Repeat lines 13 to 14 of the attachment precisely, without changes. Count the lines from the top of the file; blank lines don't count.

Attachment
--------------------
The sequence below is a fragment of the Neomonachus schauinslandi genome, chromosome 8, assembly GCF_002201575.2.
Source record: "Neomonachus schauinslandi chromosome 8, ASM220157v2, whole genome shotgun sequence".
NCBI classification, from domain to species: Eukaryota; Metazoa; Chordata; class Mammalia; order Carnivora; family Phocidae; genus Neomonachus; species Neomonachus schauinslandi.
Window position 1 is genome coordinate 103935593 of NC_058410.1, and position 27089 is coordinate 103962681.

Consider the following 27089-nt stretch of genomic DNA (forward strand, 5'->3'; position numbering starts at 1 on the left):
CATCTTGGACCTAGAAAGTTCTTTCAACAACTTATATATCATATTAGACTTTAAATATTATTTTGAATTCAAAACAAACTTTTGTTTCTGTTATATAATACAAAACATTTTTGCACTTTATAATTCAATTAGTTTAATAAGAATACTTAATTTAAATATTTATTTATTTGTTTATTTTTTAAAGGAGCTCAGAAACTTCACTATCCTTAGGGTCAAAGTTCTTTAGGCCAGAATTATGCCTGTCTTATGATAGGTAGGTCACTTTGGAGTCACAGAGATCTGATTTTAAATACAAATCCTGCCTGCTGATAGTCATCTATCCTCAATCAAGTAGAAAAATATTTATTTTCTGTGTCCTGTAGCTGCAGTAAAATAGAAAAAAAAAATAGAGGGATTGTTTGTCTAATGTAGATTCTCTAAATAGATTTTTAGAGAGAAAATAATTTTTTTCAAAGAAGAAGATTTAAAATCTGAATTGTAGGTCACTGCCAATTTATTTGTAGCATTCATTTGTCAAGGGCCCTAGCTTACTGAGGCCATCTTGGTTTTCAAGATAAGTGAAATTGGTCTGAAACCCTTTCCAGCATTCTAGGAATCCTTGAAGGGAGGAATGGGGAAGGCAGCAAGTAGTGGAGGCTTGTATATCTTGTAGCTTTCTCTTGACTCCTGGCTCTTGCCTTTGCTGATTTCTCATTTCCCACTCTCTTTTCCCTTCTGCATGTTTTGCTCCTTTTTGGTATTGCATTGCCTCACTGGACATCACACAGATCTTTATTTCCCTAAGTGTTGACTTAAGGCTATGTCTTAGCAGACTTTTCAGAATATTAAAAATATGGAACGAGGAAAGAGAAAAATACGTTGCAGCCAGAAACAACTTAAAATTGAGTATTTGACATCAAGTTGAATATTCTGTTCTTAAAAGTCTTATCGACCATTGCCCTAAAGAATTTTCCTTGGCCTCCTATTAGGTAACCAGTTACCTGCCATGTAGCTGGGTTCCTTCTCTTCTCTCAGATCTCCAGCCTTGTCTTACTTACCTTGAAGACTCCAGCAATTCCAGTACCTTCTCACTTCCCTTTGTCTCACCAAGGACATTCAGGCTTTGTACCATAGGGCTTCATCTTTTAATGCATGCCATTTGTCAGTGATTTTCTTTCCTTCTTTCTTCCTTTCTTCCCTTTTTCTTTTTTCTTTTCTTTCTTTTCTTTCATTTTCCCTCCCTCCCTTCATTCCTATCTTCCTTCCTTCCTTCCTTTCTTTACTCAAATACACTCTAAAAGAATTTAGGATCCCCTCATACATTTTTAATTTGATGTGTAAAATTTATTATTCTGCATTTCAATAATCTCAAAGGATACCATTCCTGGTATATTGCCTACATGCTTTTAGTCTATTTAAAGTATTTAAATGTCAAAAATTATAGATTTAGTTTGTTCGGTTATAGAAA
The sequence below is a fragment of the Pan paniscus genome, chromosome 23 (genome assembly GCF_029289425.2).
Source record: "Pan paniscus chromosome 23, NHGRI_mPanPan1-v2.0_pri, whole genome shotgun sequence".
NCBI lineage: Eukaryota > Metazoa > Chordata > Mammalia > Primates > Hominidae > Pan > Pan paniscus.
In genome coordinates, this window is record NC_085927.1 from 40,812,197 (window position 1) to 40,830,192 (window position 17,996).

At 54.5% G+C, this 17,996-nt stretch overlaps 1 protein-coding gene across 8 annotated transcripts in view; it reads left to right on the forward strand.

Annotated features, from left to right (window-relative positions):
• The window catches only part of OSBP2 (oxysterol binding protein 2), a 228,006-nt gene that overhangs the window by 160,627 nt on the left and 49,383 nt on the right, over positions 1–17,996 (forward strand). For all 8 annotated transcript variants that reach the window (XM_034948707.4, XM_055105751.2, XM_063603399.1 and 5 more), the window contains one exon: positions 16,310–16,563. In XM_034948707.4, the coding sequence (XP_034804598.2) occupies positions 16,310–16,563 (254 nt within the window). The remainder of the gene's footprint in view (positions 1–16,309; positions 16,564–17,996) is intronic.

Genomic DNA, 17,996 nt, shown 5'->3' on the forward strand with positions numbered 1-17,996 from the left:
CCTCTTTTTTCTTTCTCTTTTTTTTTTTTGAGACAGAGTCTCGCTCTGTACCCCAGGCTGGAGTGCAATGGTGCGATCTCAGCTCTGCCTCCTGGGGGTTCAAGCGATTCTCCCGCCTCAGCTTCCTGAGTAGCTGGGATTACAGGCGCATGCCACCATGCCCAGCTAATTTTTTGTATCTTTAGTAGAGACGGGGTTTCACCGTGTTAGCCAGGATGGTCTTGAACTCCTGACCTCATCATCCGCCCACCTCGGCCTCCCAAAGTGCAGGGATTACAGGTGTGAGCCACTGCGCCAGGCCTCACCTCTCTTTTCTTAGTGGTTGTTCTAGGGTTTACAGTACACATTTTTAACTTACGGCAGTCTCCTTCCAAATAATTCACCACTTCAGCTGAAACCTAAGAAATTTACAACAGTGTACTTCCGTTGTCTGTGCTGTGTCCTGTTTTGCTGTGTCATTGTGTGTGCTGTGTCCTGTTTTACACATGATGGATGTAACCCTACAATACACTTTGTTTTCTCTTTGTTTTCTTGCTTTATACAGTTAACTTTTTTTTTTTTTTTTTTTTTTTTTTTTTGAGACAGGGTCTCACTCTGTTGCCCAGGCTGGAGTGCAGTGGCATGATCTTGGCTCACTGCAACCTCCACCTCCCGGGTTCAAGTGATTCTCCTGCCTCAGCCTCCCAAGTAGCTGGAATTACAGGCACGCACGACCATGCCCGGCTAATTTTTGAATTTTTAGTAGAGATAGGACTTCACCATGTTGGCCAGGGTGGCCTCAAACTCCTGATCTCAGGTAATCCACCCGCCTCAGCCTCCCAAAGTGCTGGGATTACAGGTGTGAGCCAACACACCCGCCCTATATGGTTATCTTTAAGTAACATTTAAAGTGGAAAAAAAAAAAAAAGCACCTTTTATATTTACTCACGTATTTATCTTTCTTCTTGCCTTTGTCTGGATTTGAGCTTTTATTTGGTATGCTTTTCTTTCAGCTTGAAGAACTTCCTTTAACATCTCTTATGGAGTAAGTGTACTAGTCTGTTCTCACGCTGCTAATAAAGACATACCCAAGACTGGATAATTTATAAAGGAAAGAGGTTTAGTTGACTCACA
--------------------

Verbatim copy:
• The window catches only part of OSBP2 (oxysterol binding protein 2), a 228,006-nt gene that overhangs the window by 160,627 nt on the left and 49,383 nt on the right, over positions 1–17,996 (forward strand). For all 8 annotated transcript variants that reach the window (XM_034948707.4, XM_055105751.2, XM_063603399.1 and 5 more), the window contains one exon: positions 16,310–16,563. In XM_034948707.4, the coding sequence (XP_034804598.2) occupies positions 16,310–16,563 (254 nt within the window). The remainder of the gene's footprint in view (positions 1–16,309; positions 16,564–17,996) is intronic.

Genomic DNA, 17,996 nt, shown 5'->3' on the forward strand with positions numbered 1-17,996 from the left: